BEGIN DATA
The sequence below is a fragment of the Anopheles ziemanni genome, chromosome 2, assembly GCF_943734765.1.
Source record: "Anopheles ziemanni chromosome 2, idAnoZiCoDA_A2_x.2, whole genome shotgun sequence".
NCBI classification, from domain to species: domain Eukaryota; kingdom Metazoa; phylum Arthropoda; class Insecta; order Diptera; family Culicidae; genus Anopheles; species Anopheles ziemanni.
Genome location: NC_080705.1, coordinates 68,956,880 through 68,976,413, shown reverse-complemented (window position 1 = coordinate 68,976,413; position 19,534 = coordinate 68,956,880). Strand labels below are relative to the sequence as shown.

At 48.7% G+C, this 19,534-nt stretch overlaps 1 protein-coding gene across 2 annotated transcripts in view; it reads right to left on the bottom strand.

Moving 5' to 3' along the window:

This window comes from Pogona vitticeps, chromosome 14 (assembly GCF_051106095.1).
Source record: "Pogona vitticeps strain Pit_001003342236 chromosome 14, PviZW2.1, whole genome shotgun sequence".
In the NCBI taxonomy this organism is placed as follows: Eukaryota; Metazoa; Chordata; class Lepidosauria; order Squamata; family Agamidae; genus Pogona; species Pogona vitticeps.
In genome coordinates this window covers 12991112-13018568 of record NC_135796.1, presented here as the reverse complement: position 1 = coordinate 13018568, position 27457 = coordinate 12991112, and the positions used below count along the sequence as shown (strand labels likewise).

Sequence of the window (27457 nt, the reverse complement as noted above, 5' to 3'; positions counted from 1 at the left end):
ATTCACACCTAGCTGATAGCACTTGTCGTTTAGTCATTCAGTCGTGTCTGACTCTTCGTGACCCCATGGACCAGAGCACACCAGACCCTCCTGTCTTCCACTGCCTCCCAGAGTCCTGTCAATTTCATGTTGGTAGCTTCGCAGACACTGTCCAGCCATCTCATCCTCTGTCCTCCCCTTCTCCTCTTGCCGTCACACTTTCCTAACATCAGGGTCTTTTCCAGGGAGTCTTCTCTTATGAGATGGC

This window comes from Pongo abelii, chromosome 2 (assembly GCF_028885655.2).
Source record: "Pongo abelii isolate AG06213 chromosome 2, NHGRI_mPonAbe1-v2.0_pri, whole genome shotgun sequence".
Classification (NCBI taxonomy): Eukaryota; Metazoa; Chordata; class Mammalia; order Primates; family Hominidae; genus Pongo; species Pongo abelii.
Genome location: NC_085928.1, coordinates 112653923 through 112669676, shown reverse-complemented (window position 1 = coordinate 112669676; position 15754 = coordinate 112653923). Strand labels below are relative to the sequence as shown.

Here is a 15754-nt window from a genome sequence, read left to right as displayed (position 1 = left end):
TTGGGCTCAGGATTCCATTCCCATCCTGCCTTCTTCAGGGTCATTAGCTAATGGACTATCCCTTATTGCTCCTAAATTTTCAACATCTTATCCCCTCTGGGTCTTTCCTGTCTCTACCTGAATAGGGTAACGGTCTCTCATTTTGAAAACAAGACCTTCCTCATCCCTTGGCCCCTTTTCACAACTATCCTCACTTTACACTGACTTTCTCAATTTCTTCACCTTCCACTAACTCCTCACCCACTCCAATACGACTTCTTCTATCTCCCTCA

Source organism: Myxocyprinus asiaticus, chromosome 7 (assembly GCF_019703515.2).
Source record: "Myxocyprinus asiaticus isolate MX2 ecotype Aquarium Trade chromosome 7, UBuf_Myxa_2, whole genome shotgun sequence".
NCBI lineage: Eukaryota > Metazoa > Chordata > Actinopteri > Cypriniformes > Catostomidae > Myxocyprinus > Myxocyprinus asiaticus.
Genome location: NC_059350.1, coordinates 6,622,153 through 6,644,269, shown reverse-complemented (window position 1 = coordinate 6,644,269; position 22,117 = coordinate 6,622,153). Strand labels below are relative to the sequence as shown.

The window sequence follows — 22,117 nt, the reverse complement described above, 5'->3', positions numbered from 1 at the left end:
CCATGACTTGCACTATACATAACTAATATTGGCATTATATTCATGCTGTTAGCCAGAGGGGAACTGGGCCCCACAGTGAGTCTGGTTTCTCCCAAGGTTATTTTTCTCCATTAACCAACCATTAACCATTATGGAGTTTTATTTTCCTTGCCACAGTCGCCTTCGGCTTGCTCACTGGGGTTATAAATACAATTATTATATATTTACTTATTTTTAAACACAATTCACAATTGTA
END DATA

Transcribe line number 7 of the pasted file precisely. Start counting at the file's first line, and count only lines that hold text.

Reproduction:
This window comes from Pogona vitticeps, chromosome 14 (assembly GCF_051106095.1).